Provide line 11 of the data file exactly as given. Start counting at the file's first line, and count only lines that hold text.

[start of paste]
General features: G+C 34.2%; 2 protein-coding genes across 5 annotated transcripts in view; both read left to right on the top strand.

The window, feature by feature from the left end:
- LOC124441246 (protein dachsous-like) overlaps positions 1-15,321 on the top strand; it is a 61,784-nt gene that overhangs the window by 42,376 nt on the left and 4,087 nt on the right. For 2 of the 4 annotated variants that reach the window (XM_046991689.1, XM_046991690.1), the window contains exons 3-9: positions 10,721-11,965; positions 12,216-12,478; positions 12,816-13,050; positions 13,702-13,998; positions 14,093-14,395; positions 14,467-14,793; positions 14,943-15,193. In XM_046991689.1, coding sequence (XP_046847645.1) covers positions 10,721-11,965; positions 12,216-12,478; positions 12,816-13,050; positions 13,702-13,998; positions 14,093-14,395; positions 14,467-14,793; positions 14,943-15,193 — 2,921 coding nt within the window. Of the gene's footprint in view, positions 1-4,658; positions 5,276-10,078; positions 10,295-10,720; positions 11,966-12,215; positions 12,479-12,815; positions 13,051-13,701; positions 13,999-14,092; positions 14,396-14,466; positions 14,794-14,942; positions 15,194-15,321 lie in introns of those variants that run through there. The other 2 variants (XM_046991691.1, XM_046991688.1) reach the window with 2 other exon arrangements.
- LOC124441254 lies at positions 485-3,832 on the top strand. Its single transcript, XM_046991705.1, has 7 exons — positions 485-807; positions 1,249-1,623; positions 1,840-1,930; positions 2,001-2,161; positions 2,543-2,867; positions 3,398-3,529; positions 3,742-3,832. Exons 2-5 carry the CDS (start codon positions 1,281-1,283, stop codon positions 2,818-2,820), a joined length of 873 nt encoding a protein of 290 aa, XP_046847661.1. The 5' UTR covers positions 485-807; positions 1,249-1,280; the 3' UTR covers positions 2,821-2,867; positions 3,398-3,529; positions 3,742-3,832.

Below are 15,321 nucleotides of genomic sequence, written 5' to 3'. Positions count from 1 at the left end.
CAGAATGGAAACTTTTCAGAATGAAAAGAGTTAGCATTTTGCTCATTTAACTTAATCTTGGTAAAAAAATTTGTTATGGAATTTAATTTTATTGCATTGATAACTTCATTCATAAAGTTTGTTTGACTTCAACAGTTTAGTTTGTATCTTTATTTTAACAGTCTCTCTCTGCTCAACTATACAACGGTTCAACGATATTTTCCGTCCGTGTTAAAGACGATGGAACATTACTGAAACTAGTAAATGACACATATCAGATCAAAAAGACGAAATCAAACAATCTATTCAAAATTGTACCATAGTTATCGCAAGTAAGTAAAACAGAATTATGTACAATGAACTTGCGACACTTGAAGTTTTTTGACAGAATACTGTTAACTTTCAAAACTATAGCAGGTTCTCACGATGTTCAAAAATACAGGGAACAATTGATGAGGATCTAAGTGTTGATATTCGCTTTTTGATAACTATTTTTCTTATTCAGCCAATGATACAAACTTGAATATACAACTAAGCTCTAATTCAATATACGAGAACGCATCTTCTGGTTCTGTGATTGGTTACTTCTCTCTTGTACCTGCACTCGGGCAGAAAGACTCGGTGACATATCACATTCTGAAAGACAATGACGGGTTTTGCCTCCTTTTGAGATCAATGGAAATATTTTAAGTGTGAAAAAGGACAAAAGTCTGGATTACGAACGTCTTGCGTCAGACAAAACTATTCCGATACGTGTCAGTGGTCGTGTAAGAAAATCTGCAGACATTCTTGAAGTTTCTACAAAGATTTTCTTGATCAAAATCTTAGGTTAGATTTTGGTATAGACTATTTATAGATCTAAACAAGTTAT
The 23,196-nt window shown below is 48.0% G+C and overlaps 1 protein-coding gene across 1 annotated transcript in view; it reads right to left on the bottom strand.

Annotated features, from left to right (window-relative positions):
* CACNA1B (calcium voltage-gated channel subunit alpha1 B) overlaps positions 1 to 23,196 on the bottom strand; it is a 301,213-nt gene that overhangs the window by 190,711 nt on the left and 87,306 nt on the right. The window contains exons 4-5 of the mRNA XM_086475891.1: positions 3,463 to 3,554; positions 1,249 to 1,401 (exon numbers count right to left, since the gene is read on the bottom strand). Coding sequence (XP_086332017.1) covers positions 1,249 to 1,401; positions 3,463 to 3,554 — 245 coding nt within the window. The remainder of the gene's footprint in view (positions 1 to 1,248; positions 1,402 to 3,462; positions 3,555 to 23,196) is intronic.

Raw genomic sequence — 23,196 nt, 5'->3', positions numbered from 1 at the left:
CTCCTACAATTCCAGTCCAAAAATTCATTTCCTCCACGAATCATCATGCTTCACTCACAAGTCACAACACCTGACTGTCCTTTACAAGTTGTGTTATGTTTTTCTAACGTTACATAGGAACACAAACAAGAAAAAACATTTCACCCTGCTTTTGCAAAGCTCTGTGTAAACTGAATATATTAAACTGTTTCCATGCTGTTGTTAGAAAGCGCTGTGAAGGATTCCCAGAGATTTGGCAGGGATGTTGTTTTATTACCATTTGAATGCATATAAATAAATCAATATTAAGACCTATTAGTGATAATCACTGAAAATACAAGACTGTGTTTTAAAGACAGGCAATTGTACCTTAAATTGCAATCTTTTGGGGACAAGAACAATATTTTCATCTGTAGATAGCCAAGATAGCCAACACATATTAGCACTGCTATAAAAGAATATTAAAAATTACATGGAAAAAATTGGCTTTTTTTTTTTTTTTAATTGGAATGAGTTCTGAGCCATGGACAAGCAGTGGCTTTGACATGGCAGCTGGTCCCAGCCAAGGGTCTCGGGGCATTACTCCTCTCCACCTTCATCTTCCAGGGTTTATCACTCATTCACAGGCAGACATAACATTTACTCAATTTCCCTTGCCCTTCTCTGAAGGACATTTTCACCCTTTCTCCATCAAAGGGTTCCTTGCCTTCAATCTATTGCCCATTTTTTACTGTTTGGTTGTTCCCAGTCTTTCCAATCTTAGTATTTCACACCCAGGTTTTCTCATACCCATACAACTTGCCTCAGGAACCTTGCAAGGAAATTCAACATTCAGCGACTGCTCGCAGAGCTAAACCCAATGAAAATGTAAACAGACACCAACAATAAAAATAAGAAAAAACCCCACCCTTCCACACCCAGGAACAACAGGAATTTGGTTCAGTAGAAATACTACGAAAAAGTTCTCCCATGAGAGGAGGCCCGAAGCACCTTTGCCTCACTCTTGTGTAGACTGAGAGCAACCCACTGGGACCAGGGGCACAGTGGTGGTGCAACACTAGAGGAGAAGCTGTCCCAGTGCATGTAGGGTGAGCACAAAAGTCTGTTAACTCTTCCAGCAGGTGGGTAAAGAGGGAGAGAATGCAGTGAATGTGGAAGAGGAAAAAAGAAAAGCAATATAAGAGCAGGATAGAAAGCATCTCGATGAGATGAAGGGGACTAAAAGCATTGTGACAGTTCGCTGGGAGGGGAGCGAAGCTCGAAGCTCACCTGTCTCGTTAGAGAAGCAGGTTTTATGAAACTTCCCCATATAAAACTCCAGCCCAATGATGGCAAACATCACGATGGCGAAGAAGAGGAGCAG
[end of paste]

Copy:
CTCCTACAATTCCAGTCCAAAAATTCATTTCCTCCACGAATCATCATGCTTCACTCACAAGTCACAACACCTGACTGTCCTTTACAAGTTGTGTTATGTTTTTCTAACGTTACATAGGAACACAAACAAGAAAAAACATTTCACCCTGCTTTTGCAAAGCTCTGTGTAAACTGAATATATTAAACTGTTTCCATGCTGTTGTTAGAAAGCGCTGTGAAGGATTCCCAGAGATTTGGCAGGGATGTTGTTTTATTACCATTTGAATGCATATAAATAAATCAATATTAAGACCTATTAGTGATAATCACTGAAAATACAAGACTGTGTTTTAAAGACAGGCAATTGTACCTTAAATTGCAATCTTTTGGGGACAAGAACAATATTTTCATCTGTAGATAGCCAAGATAGCCAACACATATTAGCACTGCTATAAAAGAATATTAAAAATTACATGGAAAAAATTGGCTTTTTTTTTTTTTTTAATTGGAATGAGTTCTGAGCCATGGACAAGCAGTGGCTTTGACATGGCAGCTGGTCCCAGCCAAGGGTCTCGGGGCATTACTCCTCTCCACCTTCATCTTCCAGGGTTTATCACTCATTCACAGGCAGACATAACATTTACTCAATTTCCCTTGCCCTTCTCTGAAGGACATTTTCACCCTTTCTCCATCAAAGGGTTCCTTGCCTTCAATCTATTGCCCATTTTTTACTGTTTGGTTGTTCCCAGTCTTTCCAATCTTAGTATTTCACACCCAGGTTTTCTCATACCCATACAACTTGCCTCAGGAACCTTGCAAGGAAATTCAACATTCAGCGACTGCTCGCAGAGCTAAACCCAATGAAAATGTAAACAGACACCAACAATAAAAATAAGAAAAAACCCCACCCTTCCACACCCAGGAACAACAGGAATTTGGTTCAGTAGAAATACTACGAAAAAGTTCTCCCATGAGAGGAGGCCCGAAGCACCTTTGCCTCACTCTTGTGTAGACTGAGAGCAACCCACTGGGACCAGGGGCACAGTGGTGGTGCAACACTAGAGGAGAAGCTGTCCCAGTGCATGTAGGGTGAGCACAAAAGTCTGTTAACTCTTCCAGCAGGTGGGTAAAGAGGGAGAGAATGCAGTGAATGTGGAAGAGGAAAAAAGAAAAGCAATATAAGAGCAGGATAGAAAGCATCTCGATGAGATGAAGGGGACTAAAAGCATTGTGACAGTTCGCTGGGAGGGGAGCGAAGCTCGAAGCTCACCTGTCTCGTTAGAGAAGCAGGTTTTATGAAACTTCCCCATATAAAACTCCAGCCCAATGATGGCAAACATCACGATGGCGAAGAAGAGGAGCAG